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Office of the Press Secretary

For Immediate Release September 17, 2000
                        REMARKS BY THE PRESIDENT

                           Independence Mall
                       Philadelphia, Pennsylvania

1:17 P.M. EDT

THE PRESIDENT: Thank you very much. The final sentence of the preamble: "We do ordain and establish this Constitution of the United States." Today, we come to ordain and establish this Constitution Center, so I begin by thanking Senator Specter, Senator Santorum; Representatives Brady, Borski and Hoeffel, who are here; Mayor Street and Mayor Rendell; Chairman Bogle; President Torsella; Judge Giles, Judge Becker; Park Service Director Marie Rust and all of your employees; President Rodin; and Lee Annenberg, we thank you and Walter so much for your continuing generosity and vision.

And most of all, I'd like to thank the people of Philadelphia, who have contributed so much to make this center a reality.

This is an appropriate thing to do, I think, in the millennial year, and in the political season. I thank Senator Specter for the plug for First Lady, and I hope he will not be too severely rebuked at the Republican caucus in a few days. (Laughter.)

But if it is the season of political olympics in America, we shouldn't forget that we have over 600 of our athletes halfway across the world in Australia. And I think we ought to give a big hand to the female 400-meter free style relay team, who set a world record in winning a gold medal yesterday. (Applause.) I might say, just as an aside, I saw a television special which said that this is the oldest women's swimming team we have ever fielded, and the first time the women's team has ever been older than the men. But I don't think they meant that in the same way I do. I think their average is about 21 years and six months. (Laughter.)

I bring you greetings, also, from the First Lady, who wanted to be here today, because of her efforts to save the charters of our freedom.

As you may have read, and I hope you have, this weekend at the National Archives in Washington, scientists and engineers unveiled new, state of the art technology to display and better preserve the Constitution, Bill of Rights and Declaration of Independence. We have been struggling now for many, many years to show it to the largest possible number of visitors without having the precious old paper erode and the ink bleed away into the mists of memory.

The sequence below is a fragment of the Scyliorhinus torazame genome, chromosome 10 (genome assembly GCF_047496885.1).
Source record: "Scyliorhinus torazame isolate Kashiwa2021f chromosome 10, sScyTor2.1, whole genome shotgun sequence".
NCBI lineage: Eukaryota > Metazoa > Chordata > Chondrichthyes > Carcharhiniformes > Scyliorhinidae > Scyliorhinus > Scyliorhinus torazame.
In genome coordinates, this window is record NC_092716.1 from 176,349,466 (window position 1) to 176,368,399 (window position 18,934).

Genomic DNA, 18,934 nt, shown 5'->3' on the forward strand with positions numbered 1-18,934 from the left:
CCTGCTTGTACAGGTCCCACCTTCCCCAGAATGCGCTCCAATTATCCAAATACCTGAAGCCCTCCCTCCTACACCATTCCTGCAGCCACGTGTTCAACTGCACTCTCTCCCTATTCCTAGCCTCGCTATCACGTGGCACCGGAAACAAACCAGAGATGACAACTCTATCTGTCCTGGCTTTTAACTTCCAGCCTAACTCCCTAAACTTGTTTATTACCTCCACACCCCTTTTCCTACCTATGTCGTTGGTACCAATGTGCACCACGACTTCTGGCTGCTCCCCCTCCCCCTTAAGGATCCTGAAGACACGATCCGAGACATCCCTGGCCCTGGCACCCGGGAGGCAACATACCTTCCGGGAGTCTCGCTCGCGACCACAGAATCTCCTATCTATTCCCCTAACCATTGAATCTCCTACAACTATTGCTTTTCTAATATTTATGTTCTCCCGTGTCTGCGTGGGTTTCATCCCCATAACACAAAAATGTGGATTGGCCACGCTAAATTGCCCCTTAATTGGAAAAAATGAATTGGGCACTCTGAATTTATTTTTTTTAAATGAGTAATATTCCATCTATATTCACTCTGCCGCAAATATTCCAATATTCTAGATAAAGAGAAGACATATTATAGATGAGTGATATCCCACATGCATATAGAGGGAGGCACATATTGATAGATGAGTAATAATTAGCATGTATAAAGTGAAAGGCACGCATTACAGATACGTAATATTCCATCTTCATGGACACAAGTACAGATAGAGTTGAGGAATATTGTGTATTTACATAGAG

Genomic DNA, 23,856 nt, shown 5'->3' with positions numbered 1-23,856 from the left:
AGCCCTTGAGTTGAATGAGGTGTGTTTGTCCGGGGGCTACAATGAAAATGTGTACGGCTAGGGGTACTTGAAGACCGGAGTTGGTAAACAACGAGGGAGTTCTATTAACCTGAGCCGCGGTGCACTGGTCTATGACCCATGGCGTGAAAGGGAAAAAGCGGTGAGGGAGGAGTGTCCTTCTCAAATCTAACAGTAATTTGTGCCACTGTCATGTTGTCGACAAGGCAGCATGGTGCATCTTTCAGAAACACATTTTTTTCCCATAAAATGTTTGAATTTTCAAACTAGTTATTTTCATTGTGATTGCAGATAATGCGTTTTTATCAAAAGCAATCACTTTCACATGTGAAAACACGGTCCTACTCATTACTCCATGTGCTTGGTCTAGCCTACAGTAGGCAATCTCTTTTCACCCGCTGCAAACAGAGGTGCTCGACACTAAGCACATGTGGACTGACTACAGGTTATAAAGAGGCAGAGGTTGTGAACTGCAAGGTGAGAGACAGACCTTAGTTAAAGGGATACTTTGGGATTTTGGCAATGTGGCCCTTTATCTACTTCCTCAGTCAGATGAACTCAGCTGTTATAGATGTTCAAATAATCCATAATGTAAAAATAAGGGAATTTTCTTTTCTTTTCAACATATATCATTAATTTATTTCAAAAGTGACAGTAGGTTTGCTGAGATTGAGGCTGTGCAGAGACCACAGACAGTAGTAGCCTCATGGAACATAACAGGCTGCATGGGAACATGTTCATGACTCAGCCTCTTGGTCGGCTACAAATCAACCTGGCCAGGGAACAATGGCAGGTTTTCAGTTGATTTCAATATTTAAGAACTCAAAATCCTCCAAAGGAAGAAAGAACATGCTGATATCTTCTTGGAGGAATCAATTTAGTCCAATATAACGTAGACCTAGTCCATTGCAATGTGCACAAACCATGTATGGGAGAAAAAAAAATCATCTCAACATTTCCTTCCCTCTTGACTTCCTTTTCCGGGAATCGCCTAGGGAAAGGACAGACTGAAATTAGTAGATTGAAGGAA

This effort to preserve the documents is part of America's Millennium Project to save our treasures, from Thomas Edison's invention factory to Harriet Tubman's home; from the Old Glory that inspired Francis Scott Key to write the "Star Spangled Banner" to Abraham Lincoln's summer residence at the Old Soldiers Home in Washington.

It is the largest historic preservation effort in our history. It has garnered already over $100 million in public and private funds, and I'm very proud of the First Lady for thinking of it and executing it. It will complement this Constitution Center for you to know that the Constitution is alive and well and preserved for all times, along with the Bill of Rights and the Declaration of Independence. (Applause.)

Two hundred and thirteen years ago today, a few hundred feet from where we stand, 39 men signed a document that would change the world. Some of them -- Washington, Franklin, Madison -- are remembered today as our greatest citizens. In light of the naturalization ceremony just held, I think it's worth noting that eight of those 39 signers were immigrants, including Alexander Hamilton, born in the West Indies, and James Wilson of Pennsylvania, who spoke with a heavy Scottish brogue.

Those who put their names in the Constitution understood the enormity of what they were attempting to do: to create a representative democracy, with a central government strong enough to unify a vast, diverse, then and now politically fractious nation; but a government limited enough to allow individual liberty and enterprise to flourish.

Well, 213 years later, we can say with thanks, they succeeded. Not only in keeping liberty alive, but in providing a strong, yet flexible, framework within which America could keep moving forward, generation after generation, toward making real the pure ideals embodied in their words.

How have we moved forward? Well, today our liberties extend not just to white males with property, but to all Americans, including those who were just signed in. Our concept of freedom no longer includes the so-called freedom to keep slaves and buy and sell them, or to extract profit from the labor of children. And now our Constitution is the inspiration behind scores of other democratic governments all over the world, from Japan to Poland, from Guatemala to South Africa.